India Dissents: How People Found New Ways to Resist Old Norms in 2020
“I asked my older cousin to give me a glass of whiskey.”
The Swaddle asked people across India how they spoke truth to power, found their voices, and stood up for themselves in 2020. In this installment, how three people dissented in unconventional, surprising ways.
I was born in Haryana, and there’s a joke I tell my friends: “Agar main ek ghar chor ke paida hui hoti toh paida hi nahi hui hoti” (if I had been born in the house next to mine, I probably wouldn’t have been born at all). It’s funny because it’s true.
[In Haryana], there is a deep contempt for non-vegetarian food, especially for women. A large part of Haryana is convinced that it has a corrupting influence on vagina owners. I was told early on that our ancestors do not approve of the consumption of meat, especially beef. As I grew up, [I realized] this was just an unsophisticated way of saying “It’s a food item consumed by Muslims, and since our personalities are based on hating them, we must regard it as a grotesque food item that shall not be consumed.”
It’s funny how a lot of people seem to think that food isn’t political.
This year I consumed as much beef I could, particularly to piss off my dead ancestors. In some parts of Haryana depending on your caste, class, and gender you can still lose your social standing, limb, or an eye merely by talking about eating beef. I try to eat as many varieties of meat, not because I care for food. I just do not understand religion or tradition deciding what I put in my mouth. We put a lot of onus on our ancestors in my culture; and the purpose of my existence is to spite them, even if I could still get stabbed for it.
— Smriti, 25
I’m not sure my story is as ballsy as other people’s, who went out onto the streets to fight for what they believe in. My biggest fight was at home this entire year, beginning from the CAA/NRC protests. We have all been forced to share a roof with people who have such different views than us, especially in a time when the country is going through so much. Every conversation has been a heated debate. Shit really hit the fan when I had to listen to Aaj Tak blasting through the house every day, calling Rhea Chakraborty a bitch, a temptress, and whatnot. As a young woman, it was deeply disturbing to see a woman like us get harassed and villainized on national television.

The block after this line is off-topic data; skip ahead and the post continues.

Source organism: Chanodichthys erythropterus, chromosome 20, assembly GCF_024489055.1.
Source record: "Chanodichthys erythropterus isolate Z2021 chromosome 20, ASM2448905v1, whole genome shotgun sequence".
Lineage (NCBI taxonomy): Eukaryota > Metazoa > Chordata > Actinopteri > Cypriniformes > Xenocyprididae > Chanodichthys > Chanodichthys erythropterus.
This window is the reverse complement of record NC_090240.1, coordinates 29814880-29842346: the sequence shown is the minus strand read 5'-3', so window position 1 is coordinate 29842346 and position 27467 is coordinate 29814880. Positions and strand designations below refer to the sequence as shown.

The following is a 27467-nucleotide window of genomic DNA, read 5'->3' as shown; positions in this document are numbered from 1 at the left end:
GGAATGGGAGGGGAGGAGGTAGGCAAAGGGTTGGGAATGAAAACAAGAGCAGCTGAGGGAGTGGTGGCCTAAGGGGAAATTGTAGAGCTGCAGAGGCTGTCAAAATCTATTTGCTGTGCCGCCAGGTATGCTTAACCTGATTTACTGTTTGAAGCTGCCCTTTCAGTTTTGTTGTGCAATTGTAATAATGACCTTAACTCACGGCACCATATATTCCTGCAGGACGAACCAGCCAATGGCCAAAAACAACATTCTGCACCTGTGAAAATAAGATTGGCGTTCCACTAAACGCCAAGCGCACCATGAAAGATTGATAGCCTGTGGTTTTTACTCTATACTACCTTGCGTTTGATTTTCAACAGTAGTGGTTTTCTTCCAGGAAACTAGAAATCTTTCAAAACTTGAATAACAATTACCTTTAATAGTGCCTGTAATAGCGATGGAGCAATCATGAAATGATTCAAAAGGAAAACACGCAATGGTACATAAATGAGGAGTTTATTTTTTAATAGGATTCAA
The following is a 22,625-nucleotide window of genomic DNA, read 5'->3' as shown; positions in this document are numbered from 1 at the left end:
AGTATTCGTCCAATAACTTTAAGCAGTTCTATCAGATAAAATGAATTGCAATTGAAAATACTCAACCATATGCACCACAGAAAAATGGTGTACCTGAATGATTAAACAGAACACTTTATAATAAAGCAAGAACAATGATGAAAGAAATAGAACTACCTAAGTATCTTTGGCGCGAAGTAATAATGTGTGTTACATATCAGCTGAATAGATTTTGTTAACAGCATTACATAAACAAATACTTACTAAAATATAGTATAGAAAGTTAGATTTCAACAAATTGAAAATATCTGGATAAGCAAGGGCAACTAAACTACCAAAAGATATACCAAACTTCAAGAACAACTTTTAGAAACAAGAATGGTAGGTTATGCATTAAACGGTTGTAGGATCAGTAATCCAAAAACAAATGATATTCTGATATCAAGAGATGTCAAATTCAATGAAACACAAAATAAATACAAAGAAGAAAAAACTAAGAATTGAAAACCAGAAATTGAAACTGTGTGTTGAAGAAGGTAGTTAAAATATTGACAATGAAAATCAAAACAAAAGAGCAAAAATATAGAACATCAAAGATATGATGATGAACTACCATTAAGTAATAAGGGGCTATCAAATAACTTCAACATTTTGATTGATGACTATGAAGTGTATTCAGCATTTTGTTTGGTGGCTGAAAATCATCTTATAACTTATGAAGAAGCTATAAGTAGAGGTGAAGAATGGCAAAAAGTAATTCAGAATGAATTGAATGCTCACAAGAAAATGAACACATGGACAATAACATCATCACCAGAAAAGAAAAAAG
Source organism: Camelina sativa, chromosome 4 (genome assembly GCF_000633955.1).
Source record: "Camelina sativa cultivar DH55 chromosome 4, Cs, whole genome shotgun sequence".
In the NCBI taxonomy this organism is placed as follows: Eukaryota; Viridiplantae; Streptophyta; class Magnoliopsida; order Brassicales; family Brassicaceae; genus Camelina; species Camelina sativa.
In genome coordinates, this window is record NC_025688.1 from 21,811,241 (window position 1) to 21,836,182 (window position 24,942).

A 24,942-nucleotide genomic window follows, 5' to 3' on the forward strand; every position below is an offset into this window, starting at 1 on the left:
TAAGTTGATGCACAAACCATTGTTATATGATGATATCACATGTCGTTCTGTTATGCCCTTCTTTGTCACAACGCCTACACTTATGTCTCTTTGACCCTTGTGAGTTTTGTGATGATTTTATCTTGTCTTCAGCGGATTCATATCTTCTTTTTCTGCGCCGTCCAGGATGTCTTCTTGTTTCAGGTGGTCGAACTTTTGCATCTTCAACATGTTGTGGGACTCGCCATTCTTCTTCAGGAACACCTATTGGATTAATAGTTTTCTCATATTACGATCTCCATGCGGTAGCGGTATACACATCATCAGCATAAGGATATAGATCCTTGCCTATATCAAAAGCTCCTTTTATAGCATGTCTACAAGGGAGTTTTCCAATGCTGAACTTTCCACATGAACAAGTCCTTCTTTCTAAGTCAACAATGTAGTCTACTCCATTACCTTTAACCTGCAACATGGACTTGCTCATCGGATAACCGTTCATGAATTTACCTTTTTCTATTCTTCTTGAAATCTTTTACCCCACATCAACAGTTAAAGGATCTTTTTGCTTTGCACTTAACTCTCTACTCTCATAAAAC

I tried telling my family that we should not be engaging with this because it enables them. I began by explaining how it was emotionally affecting me. Every time, I would get the same answer: “Ab jo TV pe aa raha hai, hum dekhenge. Hum kya kar sakte hain.” (If it’s on TV, we’re obviously going to watch it. What can we do about it?”) So, one day, my brother and I out of the blue decided to go ahead and cancel the [channel] subscription altogether. And so we did! We braced ourselves for a huge scolding or arguments, but funnily enough — no one noticed! It wasn’t that people in my family were actively seeking the tamaasha (show); they were just silent spectators and unaware consumers of the propaganda.
— Shruti Aggarwal, 20
My dad’s side of the family is orthodox and very controlling. This is a stark contrast from my upbringing, my mother being the more unconventional parent. I could go so far as to say that my parents are staunch atheists.
I gave this background for you to understand the type of family I have to bear. Now, it was a New Year’s party when the incident happened. The women in the family, unlike my mother, are very reserved about drinking, like they don’t drink at all. Still, in an attempt to act somewhat ‘cool,’ they served red wine to the women, which most of my aunts refused. I asked my older cousin to give me a glass of whiskey. (I was an adult already, just to clear it up.) He was visibly uncomfortable and kept asking me to drink red wine. On my repeated requests, he asked me to seek permission from my father, which felt really humiliating because nobody else was subject to this treatment. However, I am stubborn so I asked him once again, sternly and he obliged. Now, here I am, sitting with a glass of whiskey and I notice one of my uncles stealing glances. So I paid attention and I noticed that all my uncles kept staring at me and my glass. My reaction was honestly, “What the fuck?!”
— M.R., 19